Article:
Two hundred years after Aubrey visited Shakespeare’s neighbors, Shakespeare’s plays arrived in Africa. According to Edward Wilson-Lee, author of the engrossing Shakespeare in Swahililand, the works of the bard were introduced to the continent in the late 1850s, carried in travel editions by early British explorers John Hanning Speke and Richard Francis Burton (Burton in his spare time made “pencil corrections to Shakespeare’s lines where he felt he could do better.”) Within a decade, a missionary to Zanzibar named Edward Steere had translated into Swahili four Shakespeare plays, selected from a Shakespeare children’s edition, titling it Hadithi za Kiingereza (English Stories). Steere bound all books by hand, giving them to liberated slave boys who were soon performing plays aboard British vessels docked at port.
Wilson-Lee, who spent his childhood in Kenya as the son of wildlife conservationists, enlivens the unexpected history of bardolatry in the African continent by documenting his research in East Africa. In Zanzibar he is at first stymied by bumbling bureaucrats before finding better success with a local whom he recalls memorized Julius Caesar in its entirety: “It’s is rather poignant to think that Steere’s island would one day be populated by boys fluent in iambic pentameter.”
He is deft at describing a uniquely African Shakespeare—of characters given a much greater role (Rosalind), killed off (Brutus), or simply omitted (Caliban). Rather than wince at these incidents, Wilson-Lee delights in them: “their confident act of taking over a foreign culture was very much like Shakespeare’s own.” Through these appropriations, Shakespeare in Swahililand subtly imports cultural inquiry into a more intriguing critique. A rather poignant examination that Wilson-Lee follows is the confiscation of Shakespeare by Africans in power, such as the Ethiopian monarch Haile Selassie or Julius Nyerere, Tanzania’s notorious first post-colonial leader, who translated the bard in his spare time.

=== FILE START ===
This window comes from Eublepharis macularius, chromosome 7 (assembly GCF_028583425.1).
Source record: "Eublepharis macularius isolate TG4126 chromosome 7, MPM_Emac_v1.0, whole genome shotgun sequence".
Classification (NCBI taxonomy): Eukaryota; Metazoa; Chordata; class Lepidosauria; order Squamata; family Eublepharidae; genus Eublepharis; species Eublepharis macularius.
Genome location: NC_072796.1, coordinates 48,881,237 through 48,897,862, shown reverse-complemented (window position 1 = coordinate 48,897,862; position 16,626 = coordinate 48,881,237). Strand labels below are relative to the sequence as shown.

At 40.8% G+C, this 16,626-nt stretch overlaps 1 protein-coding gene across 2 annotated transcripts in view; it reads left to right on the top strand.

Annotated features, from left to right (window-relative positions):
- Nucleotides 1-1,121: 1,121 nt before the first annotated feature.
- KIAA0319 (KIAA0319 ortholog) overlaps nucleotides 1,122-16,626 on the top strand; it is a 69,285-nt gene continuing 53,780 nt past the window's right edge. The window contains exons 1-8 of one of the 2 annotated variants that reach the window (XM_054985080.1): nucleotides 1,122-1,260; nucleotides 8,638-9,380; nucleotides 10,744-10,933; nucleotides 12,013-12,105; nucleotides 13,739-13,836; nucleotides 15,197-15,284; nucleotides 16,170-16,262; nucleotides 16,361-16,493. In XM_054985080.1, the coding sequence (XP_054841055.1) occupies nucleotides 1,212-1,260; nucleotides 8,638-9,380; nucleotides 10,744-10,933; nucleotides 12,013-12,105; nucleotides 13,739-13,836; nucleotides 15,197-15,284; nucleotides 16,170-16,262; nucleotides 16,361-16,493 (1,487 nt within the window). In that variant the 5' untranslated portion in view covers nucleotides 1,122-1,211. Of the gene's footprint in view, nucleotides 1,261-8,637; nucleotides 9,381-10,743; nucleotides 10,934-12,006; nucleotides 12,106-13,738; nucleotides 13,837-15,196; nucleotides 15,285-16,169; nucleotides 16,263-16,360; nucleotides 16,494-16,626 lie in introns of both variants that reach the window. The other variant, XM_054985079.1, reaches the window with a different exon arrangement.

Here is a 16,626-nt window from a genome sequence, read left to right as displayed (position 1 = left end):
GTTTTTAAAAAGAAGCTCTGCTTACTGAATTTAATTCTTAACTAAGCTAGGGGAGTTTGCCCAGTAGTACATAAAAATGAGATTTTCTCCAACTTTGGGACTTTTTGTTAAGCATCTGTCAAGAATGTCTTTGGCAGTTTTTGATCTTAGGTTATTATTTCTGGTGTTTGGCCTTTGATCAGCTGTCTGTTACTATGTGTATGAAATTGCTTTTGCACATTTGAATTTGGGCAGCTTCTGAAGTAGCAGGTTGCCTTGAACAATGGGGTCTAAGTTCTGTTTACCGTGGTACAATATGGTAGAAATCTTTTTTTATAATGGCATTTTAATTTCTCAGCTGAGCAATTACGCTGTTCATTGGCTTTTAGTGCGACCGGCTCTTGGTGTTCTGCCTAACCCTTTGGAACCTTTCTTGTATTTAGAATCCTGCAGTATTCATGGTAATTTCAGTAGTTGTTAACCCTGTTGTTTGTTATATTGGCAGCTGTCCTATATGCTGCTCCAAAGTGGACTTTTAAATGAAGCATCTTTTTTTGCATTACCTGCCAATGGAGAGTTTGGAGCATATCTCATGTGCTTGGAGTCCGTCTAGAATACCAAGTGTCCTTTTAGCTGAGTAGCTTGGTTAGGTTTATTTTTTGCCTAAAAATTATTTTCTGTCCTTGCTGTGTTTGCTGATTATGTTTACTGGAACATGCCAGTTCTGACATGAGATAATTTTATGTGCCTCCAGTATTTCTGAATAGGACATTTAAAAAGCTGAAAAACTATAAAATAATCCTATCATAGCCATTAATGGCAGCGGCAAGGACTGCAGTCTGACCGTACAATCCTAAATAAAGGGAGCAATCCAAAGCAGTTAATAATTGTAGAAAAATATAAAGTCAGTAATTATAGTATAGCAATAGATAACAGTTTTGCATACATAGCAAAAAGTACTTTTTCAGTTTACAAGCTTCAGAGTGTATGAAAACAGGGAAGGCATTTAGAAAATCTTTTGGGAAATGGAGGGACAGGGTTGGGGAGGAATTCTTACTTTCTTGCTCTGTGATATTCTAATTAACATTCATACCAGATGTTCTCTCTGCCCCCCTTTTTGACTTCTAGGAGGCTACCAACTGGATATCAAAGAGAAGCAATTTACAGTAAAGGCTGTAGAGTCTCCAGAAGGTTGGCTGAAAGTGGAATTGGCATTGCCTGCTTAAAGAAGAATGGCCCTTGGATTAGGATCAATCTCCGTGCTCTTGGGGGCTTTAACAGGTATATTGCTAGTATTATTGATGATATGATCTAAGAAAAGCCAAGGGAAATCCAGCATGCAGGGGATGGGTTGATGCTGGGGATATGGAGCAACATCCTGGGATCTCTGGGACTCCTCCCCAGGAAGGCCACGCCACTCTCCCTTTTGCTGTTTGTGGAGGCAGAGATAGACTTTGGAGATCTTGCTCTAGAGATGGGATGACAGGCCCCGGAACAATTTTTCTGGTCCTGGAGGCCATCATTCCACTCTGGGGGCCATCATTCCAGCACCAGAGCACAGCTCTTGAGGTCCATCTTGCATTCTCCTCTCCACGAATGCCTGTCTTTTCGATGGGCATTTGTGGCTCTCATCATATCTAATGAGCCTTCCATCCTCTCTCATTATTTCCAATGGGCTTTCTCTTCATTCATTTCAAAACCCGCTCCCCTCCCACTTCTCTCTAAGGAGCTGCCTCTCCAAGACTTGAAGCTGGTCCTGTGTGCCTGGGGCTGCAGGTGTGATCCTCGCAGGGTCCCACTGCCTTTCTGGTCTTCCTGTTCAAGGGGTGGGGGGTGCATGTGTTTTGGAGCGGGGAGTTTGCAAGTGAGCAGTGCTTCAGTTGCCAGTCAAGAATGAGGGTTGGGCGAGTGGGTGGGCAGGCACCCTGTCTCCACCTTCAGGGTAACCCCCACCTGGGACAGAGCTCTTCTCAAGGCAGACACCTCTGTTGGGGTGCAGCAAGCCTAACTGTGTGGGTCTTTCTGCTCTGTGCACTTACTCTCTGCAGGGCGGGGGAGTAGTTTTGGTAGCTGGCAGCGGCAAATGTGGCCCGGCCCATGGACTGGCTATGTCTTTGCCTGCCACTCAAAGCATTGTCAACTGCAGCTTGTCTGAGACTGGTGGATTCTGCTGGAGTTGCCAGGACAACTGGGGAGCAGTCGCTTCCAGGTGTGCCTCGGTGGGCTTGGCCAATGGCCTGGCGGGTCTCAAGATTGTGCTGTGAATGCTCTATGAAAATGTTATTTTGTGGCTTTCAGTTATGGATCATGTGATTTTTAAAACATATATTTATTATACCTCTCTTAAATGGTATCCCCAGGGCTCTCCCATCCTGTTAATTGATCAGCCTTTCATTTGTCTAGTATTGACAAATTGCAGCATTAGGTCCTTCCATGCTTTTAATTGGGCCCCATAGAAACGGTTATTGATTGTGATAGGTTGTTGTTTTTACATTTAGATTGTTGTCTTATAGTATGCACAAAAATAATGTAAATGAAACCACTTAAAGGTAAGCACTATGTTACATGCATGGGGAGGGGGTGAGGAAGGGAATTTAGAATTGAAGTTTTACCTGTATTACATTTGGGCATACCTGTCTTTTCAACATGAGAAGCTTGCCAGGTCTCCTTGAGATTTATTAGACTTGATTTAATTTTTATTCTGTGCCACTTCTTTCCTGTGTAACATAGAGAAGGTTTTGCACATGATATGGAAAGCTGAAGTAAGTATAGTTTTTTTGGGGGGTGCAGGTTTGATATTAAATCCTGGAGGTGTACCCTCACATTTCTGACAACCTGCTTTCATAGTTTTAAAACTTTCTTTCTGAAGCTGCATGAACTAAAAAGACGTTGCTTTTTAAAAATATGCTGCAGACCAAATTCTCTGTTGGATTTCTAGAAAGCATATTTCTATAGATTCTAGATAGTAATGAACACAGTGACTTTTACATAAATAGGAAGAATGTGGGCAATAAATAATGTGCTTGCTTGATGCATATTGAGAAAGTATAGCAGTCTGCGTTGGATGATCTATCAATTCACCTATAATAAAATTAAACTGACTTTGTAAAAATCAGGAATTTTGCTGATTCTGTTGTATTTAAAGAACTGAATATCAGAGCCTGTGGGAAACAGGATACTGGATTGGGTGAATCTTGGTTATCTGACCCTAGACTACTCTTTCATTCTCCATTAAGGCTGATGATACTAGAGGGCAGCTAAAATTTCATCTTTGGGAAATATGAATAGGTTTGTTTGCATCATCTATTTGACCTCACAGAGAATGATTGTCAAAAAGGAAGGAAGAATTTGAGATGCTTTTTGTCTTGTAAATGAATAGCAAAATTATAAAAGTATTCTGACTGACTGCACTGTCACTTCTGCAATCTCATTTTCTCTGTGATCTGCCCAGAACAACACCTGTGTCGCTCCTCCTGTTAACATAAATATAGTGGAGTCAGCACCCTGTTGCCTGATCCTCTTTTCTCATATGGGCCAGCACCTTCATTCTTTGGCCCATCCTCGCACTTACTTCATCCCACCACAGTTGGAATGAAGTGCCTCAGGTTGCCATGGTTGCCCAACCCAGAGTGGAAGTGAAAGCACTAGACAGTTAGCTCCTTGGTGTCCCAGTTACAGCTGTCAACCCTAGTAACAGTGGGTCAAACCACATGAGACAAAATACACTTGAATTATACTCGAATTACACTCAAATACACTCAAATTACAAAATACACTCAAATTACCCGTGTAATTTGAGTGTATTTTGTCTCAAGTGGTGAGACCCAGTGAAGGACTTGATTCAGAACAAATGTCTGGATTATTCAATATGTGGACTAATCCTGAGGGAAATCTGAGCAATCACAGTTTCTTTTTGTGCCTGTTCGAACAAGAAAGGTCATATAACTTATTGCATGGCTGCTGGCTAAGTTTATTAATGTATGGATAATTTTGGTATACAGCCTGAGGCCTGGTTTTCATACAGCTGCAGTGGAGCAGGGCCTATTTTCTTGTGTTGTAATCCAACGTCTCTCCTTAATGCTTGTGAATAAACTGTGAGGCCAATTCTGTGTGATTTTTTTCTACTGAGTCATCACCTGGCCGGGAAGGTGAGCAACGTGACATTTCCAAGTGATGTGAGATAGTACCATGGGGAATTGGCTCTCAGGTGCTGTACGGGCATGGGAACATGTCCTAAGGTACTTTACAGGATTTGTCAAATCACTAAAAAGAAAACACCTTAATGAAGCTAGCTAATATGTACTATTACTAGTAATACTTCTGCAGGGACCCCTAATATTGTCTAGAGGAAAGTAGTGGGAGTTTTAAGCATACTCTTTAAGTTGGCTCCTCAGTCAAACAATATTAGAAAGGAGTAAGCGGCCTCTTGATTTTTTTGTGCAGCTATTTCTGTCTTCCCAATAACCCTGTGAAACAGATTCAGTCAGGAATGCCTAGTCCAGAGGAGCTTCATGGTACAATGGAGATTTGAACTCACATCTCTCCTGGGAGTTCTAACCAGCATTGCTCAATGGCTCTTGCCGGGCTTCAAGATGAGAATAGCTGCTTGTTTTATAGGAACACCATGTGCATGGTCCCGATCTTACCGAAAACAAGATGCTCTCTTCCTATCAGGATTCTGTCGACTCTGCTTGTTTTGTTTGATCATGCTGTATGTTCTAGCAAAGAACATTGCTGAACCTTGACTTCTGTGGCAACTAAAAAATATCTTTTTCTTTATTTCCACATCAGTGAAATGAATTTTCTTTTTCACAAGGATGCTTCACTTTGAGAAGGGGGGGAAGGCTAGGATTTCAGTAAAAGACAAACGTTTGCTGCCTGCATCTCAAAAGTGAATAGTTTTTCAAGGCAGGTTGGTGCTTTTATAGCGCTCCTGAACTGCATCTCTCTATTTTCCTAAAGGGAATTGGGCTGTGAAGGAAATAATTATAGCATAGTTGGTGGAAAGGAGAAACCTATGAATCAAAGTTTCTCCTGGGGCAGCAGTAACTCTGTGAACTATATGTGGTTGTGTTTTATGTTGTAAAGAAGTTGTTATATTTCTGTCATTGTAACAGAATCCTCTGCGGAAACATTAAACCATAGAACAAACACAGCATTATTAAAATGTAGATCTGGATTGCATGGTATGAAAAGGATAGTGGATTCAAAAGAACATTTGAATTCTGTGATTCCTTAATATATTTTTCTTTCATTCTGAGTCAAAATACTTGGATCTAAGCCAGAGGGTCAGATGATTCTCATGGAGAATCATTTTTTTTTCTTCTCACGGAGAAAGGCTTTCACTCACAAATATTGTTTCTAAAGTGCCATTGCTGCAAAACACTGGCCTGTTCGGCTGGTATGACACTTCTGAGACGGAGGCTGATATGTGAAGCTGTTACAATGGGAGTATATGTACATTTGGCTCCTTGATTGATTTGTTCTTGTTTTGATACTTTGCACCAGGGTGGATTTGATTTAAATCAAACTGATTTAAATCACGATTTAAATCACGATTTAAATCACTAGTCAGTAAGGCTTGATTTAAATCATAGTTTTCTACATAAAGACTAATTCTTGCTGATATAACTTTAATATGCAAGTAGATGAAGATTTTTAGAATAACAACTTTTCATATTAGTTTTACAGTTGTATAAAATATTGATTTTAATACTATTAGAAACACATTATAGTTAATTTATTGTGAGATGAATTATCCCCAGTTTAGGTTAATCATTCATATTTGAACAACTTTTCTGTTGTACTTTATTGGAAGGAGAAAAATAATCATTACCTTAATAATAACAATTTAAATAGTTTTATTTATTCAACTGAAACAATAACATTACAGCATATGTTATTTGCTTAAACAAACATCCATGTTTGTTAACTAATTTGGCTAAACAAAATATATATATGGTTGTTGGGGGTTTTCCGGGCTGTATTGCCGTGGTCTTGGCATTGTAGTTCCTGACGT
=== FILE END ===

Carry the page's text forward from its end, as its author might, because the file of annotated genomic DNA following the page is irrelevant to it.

But while all this history is fascinating, it’s Wilson-Lee’s conclusion—the African Shakespeare is now being embraced back in his home country—that’s especially compelling. UNESCO now hosts an international Shakespeare festival at the Globe, which in 2012 included the South Sudan Theater Company’s lauded production of Cymbeline, one replete with pelt clothing costumes, dance choreography and Juba Arabic street-slang. “The Shakespeare made in Africa has come to replace the one that was taken there,” writes Wilson-Lee. “It is a strange and beautiful renewal: [Shakespeare] is much better for it.” By the end of Shakespeare in Swahililand, any of its reader will have the same conviction.
Avid Reader: Memoir of a New York City Editor
“I would begin as I would go on—reading.” This is the opening sentence of Avid Reader, the memoir of editor and writer Robert Gottlieb. One of the most storied editors in New York publishing, Gottlieb gives a glorious and insightful account of a life lived not so much in letters but behind them, as the editor-in-chief of two publishing houses and, for a short period, the venerated New Yorker. Gottlieb, a Manhattan native, is whisked into publishing in his mid-20s, when he started as editorial assistant at Simon & Schuster, where his first tasks were writing captions and clearing permissions for dusty titles such as The Jerome Kern Song Book and The Ladies’ Home Treasury Journal. Gottlieb’s account of his time there is vivacious: working at Simon & Schuster, it seemed, was like attending a cocktail party in the Wild West, where authors were hounded by the FDA for product pushing or yelling raunchy expletives at their own book launches. It is here that he finds his first major break when he signs on World War II veteran Joseph Heller for his debut novel Catch-22. “I tore into it…” writes Gottlieb, “I had no notion that what I was dealing with would turn out to be sacred text.” Standing in opposition to Heller’s success was the tragedy of John Kennedy Toole’s A Confederacy of Dunces, to which Gottlieb, who eventually rejected the manuscript after Toole refused to revise it, cites the conflict as a “most conspicuous failure.” Fifty years on, however, Gottlieb still holds his opinion that the A Confederacy of Dunces needs work.